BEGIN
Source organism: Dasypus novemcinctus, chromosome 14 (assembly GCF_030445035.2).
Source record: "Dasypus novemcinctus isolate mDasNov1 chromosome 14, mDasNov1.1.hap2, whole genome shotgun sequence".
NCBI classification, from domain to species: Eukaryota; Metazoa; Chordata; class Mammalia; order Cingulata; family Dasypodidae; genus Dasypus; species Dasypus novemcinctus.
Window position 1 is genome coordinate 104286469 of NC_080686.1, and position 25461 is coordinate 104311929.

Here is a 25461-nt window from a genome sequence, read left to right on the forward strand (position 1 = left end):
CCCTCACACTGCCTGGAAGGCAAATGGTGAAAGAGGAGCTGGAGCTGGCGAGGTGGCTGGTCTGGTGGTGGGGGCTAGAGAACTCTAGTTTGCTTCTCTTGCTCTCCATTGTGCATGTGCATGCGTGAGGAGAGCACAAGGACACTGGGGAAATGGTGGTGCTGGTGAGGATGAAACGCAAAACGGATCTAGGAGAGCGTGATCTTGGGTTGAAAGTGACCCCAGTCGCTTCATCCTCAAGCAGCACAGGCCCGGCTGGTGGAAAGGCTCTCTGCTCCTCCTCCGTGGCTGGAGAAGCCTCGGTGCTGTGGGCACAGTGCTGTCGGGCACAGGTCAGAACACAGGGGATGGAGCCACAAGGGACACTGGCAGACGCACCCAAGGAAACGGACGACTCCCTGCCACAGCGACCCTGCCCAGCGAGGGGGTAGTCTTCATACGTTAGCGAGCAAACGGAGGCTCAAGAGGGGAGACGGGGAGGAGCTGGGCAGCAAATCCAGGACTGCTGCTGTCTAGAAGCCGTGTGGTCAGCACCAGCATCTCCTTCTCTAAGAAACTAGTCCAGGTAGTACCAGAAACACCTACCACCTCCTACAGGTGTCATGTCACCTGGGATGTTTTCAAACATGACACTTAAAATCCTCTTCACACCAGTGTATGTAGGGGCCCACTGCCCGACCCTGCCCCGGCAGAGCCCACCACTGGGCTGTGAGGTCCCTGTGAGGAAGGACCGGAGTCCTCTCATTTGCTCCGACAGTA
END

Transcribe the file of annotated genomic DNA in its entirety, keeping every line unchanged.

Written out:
Source organism: Dasypus novemcinctus, chromosome 14 (assembly GCF_030445035.2).
Source record: "Dasypus novemcinctus isolate mDasNov1 chromosome 14, mDasNov1.1.hap2, whole genome shotgun sequence".
NCBI classification, from domain to species: Eukaryota; Metazoa; Chordata; class Mammalia; order Cingulata; family Dasypodidae; genus Dasypus; species Dasypus novemcinctus.
Window position 1 is genome coordinate 104286469 of NC_080686.1, and position 25461 is coordinate 104311929.

Here is a 25461-nt window from a genome sequence, read left to right on the forward strand (position 1 = left end):
CCCTCACACTGCCTGGAAGGCAAATGGTGAAAGAGGAGCTGGAGCTGGCGAGGTGGCTGGTCTGGTGGTGGGGGCTAGAGAACTCTAGTTTGCTTCTCTTGCTCTCCATTGTGCATGTGCATGCGTGAGGAGAGCACAAGGACACTGGGGAAATGGTGGTGCTGGTGAGGATGAAACGCAAAACGGATCTAGGAGAGCGTGATCTTGGGTTGAAAGTGACCCCAGTCGCTTCATCCTCAAGCAGCACAGGCCCGGCTGGTGGAAAGGCTCTCTGCTCCTCCTCCGTGGCTGGAGAAGCCTCGGTGCTGTGGGCACAGTGCTGTCGGGCACAGGTCAGAACACAGGGGATGGAGCCACAAGGGACACTGGCAGACGCACCCAAGGAAACGGACGACTCCCTGCCACAGCGACCCTGCCCAGCGAGGGGGTAGTCTTCATACGTTAGCGAGCAAACGGAGGCTCAAGAGGGGAGACGGGGAGGAGCTGGGCAGCAAATCCAGGACTGCTGCTGTCTAGAAGCCGTGTGGTCAGCACCAGCATCTCCTTCTCTAAGAAACTAGTCCAGGTAGTACCAGAAACACCTACCACCTCCTACAGGTGTCATGTCACCTGGGATGTTTTCAAACATGACACTTAAAATCCTCTTCACACCAGTGTATGTAGGGGCCCACTGCCCGACCCTGCCCCGGCAGAGCCCACCACTGGGCTGTGAGGTCCCTGTGAGGAAGGACCGGAGTCCTCTCATTTGCTCCGACAGTA